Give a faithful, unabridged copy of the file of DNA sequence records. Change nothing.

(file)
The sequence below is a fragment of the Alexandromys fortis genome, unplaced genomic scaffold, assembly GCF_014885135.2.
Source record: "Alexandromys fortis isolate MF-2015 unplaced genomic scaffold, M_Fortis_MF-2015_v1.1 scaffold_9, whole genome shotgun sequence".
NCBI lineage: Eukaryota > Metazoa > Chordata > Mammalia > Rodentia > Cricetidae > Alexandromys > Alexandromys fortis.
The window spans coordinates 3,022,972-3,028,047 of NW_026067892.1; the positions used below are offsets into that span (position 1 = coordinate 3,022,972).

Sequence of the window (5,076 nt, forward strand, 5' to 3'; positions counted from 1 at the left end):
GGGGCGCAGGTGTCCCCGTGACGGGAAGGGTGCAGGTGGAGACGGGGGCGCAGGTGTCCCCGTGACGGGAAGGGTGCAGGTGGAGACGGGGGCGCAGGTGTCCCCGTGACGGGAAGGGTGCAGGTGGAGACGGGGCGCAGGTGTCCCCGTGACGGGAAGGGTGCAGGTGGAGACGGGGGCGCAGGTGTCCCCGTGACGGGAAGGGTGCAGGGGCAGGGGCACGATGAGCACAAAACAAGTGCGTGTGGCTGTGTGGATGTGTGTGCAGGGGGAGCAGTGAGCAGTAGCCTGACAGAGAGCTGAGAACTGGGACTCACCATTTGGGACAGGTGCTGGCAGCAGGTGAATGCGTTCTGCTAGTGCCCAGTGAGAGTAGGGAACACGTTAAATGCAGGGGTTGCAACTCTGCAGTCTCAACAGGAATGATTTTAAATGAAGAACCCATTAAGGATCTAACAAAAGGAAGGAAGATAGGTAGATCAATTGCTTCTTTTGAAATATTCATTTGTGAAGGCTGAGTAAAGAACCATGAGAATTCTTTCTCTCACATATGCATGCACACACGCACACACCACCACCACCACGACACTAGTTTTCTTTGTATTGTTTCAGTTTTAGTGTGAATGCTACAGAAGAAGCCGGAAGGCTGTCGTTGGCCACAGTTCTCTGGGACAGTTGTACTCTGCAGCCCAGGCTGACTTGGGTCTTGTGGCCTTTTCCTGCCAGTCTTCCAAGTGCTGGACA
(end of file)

The sequence below is a fragment of the Alexandromys fortis genome, unplaced genomic scaffold, assembly GCF_014885135.2.
Source record: "Alexandromys fortis isolate MF-2015 unplaced genomic scaffold, M_Fortis_MF-2015_v1.1 scaffold_9, whole genome shotgun sequence".
NCBI lineage: Eukaryota > Metazoa > Chordata > Mammalia > Rodentia > Cricetidae > Alexandromys > Alexandromys fortis.
The window spans coordinates 3,022,972-3,028,047 of NW_026067892.1; the positions used below are offsets into that span (position 1 = coordinate 3,022,972).

Sequence of the window (5,076 nt, forward strand, 5' to 3'; positions counted from 1 at the left end):
GGGGCGCAGGTGTCCCCGTGACGGGAAGGGTGCAGGTGGAGACGGGGGCGCAGGTGTCCCCGTGACGGGAAGGGTGCAGGTGGAGACGGGGGCGCAGGTGTCCCCGTGACGGGAAGGGTGCAGGTGGAGACGGGGCGCAGGTGTCCCCGTGACGGGAAGGGTGCAGGTGGAGACGGGGGCGCAGGTGTCCCCGTGACGGGAAGGGTGCAGGGGCAGGGGCACGATGAGCACAAAACAAGTGCGTGTGGCTGTGTGGATGTGTGTGCAGGGGGAGCAGTGAGCAGTAGCCTGACAGAGAGCTGAGAACTGGGACTCACCATTTGGGACAGGTGCTGGCAGCAGGTGAATGCGTTCTGCTAGTGCCCAGTGAGAGTAGGGAACACGTTAAATGCAGGGGTTGCAACTCTGCAGTCTCAACAGGAATGATTTTAAATGAAGAACCCATTAAGGATCTAACAAAAGGAAGGAAGATAGGTAGATCAATTGCTTCTTTTGAAATATTCATTTGTGAAGGCTGAGTAAAGAACCATGAGAATTCTTTCTCTCACATATGCATGCACACACGCACACACCACCACCACCACGACACTAGTTTTCTTTGTATTGTTTCAGTTTTAGTGTGAATGCTACAGAAGAAGCCGGAAGGCTGTCGTTGGCCACAGTTCTCTGGGACAGTTGTACTCTGCAGCCCAGGCTGACTTGGGTCTTGTGGCCTTTTCCTGCCAGTCTTCCAAGTGCTGGACA